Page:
The opinion of the court was delivered by: RYAN
Plaintiff moves to remand. In the complaint filed in the New York Supreme Court, three causes of action are set forth.
The first cause of action substantially charges a conspiracy among the defendants, American Cystoscope Makers, Inc., a New York corporation (hereafter, Cystoscope), Max Sanchez, individually and as president of Local 1614, International Brotherhood of Electrical Workers, AFL (hereafter Local 1614), and Milton Silverman, individually and as business manager of Local 1614. The object of the conspiracy alleged to have been entered into deliberately and with malice is asserted to be the destruction of Local 475, United Electrical Radio and Machine Workers of America (hereafter Local 475) of which plaintiff is president. This purpose, it is alleged, was to be achieved in part by inducing Cystoscope to breach and by Cystoscope breaching a collective bargaining contract which it entered in with Local 475- a contract, which by its terms is not to expire until June 1, 1951, and with respect to which Local 475 has duly performed all conditions and obligations required to be performed on its part.
The second cause of action, after repeating the allegations of the first cause of action, charges in effect that the defendants, Sanchez and Silverman, individually and as officers of Local 1614, with knowledge of the collective bargaining agreement knowingly and maliciously induced Cystoscope to breach its contract with Local 475.
The third cause of action, repeating all preceding allegations, substantially charges that Cystoscope, wilfully 'and for the purpose and with the intent of interfering with and destroying its contracts and its good will, reputation and effectiveness as a labor union * * *' breached its contract with Local 475. Alleged instances of violations are then pleaded.
Defendant Cystoscope removed the action to this court by petition duly filed pursuant to the provisions of 28 U.S.C.A. § 1441(a), alleging that the suit herein sets forth a claim over which the district court has original jurisdiction under 29 U.S.C.A. § 185. The invoked section provides, in pertinent part, as follows: 'Suits for violation of contracts between an employer and a labor organization representing employees in an industry affecting commerce as defined in this chapter, or between any such labor organizations, may be brought in any district court of the United States having jurisdiction of the parties, without respect to the amount in controversy or without regard to the citizenship of the parties.'
It seems clear that the third cause of action does advance essentially a claim founded on breach of contract, and that this feature of the complaint is not affected by additional recitals of conspiracy. See, Freidman v. Roseth Corp., 270 App.Div. 988, 62 N.Y.S.2d 663, affirmed 297 N.Y. 495, 74 N.E.2d 192. The complaint, however, does not allege that the union represents employees in an industry affecting commerce, a prerequisite to federal jurisdiction under 29 U.S.C.A. § 185. That Local 475 does, in fact, represent such employees plaintiff does not dispute on the present motion; but plaintiff does question the right of this court to look outside the allegations of the complaint to ascertain such fact.
The normal rule in removal proceedings prohibits the court from looking outside the complaint, to determine whether or not a suit arises under federal law. See, Gully v. First National Bank, 1936, 299 U.S. 109, 113, 57 S. Ct. 96, 81 L. Ed. 70. However, where federal jurisdiction hinges on the parties', or one of them, having a particular status, the court may ascertain the existence of that status independently of the complaint. This latter rule has been applied to permit the court to ascertain the existence of diversity of citizenship, see, Chappell v. Waterworth, 1894, 155 U.S. 102, 107, 15 S. Ct. 34, 39 L. Ed. 85, and the federal nature of a receiver, Winters v. Drake, C.C., 1900, 102 F. 545, a corporation, Texas & Pacific Ry. Co. v. Cody, 1897, 166 U.S. 606, 17 S. Ct. 703, 41 L. Ed. 1132, and a marshal, Wood v. Drake, C.C., 1895, 70 F. 881.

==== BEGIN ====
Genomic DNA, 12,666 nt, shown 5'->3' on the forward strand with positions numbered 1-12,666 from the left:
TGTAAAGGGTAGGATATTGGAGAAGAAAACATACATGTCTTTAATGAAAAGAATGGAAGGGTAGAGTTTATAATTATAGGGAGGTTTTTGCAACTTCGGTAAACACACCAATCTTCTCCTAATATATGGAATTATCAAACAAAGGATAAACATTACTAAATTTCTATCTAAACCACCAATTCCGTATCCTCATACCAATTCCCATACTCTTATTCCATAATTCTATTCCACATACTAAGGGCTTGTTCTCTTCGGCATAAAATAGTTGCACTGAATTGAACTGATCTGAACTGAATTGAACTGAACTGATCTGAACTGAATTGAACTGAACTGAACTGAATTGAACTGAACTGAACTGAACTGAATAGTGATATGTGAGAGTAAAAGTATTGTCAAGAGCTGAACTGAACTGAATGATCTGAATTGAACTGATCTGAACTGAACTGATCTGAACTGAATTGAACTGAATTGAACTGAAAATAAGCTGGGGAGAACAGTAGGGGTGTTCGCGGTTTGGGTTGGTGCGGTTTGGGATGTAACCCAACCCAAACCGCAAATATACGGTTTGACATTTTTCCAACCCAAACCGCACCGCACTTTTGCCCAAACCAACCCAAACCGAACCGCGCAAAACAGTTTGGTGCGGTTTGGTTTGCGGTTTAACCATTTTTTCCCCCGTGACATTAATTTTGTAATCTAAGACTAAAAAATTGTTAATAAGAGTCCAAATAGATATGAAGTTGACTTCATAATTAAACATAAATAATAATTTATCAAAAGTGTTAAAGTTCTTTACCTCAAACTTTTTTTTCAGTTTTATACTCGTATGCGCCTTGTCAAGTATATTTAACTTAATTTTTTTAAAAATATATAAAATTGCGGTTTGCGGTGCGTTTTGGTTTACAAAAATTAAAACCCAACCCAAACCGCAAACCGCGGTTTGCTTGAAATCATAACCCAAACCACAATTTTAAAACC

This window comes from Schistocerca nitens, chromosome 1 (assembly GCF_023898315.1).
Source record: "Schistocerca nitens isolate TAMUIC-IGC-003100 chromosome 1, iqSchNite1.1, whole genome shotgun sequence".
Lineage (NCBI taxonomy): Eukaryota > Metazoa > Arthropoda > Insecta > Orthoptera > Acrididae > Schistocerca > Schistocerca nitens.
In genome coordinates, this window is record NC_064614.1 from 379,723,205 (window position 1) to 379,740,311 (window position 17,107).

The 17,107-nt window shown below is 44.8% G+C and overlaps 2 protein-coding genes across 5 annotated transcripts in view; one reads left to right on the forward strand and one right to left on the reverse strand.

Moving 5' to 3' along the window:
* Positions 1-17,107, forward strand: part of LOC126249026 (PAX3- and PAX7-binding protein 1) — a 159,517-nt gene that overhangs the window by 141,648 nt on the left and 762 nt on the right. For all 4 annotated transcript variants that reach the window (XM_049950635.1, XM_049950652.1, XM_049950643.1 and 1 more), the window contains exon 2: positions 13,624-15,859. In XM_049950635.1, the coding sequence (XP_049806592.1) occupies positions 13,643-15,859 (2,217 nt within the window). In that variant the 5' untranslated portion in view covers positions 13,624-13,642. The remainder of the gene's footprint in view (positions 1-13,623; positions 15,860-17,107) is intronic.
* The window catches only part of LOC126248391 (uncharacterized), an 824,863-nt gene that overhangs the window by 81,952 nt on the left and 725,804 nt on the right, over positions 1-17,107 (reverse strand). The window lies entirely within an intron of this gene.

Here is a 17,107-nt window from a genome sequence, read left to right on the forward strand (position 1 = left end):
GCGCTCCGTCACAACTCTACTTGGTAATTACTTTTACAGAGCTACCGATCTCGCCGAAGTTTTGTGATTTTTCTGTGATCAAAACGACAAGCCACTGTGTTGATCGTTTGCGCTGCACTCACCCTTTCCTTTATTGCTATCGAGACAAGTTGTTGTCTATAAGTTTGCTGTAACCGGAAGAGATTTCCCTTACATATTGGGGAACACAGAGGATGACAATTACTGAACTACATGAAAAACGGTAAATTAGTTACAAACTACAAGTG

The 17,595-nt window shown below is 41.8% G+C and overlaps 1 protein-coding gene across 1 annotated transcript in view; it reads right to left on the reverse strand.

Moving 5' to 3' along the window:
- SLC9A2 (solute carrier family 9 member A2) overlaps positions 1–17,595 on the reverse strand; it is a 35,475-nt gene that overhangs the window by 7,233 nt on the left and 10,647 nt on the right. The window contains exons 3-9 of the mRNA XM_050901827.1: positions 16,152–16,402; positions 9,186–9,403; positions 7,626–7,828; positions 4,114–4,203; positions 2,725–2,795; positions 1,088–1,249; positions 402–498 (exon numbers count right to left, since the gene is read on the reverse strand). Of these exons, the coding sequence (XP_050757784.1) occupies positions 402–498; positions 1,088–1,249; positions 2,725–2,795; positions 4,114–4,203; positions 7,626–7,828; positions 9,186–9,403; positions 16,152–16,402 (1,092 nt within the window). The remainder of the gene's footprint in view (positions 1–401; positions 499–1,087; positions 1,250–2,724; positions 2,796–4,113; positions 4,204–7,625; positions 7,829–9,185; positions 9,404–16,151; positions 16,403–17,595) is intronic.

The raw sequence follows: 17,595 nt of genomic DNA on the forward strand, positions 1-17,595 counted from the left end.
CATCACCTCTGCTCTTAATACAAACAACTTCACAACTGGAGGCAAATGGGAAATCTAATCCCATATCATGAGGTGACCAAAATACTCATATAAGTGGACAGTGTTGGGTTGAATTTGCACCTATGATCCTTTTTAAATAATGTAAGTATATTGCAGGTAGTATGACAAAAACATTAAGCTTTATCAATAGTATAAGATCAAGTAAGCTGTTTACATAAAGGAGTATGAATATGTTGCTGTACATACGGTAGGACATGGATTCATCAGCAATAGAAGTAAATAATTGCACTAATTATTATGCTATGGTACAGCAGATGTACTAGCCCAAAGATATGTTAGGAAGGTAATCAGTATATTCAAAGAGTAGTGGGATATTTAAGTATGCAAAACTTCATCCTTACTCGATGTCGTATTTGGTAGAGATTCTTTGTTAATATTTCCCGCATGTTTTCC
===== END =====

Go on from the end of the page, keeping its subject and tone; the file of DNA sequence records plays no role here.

The jurisdiction of the district court under 29 U.S.C.A. § 185 depends upon one of the parties' holding a particular status, that is, a union representing employees in an industry affecting commerce. Where that status is asserted to exist, but is not mentioned in the complaint, the court is of the opinion that it may apply the status rule on removal and look beyond the complaint to ascertain the fact. To hold otherwise would vest the plaintiff with power to withhold from a defendant the use of that forum which Congress has chosen to make available.
Such power in the plaintiff could only be justified if Section 185 left intact a separate and independent state cause of action for contract between unions and employers where the component of interstate commerce was present. If that were the fact, plaintiff might properly rely on the principle that he may elect to rely upon whichever law he desires. The Fair v. Kohler Die & Specialty Co., 228 U.S. 22, 33 S. Ct. 410, 57 L. Ed. 716. However, in the light of the determination that the section creates a new, federal, substantive right, Shirley-Herman Co. v. International Hod Carriers, etc., 2 Cir., 1950, 182 F.2d. 806, it seems clear that Congress preempted the field in this area.
The suggestion that plaintiff should be permitted to compel defendant to litigate a federal claim in a state court when Congress has explicitly made available a federal forum is indefensible. Motion to remand is denied. Cf., Amalgamated Ass'n, etc., Motor Coach Employees of America v. Wisconsin Employment Relations Board, 340 U.S. 383, 71 S. Ct. 359, Id., 340 U.S. 416, 71 S. Ct. 373.
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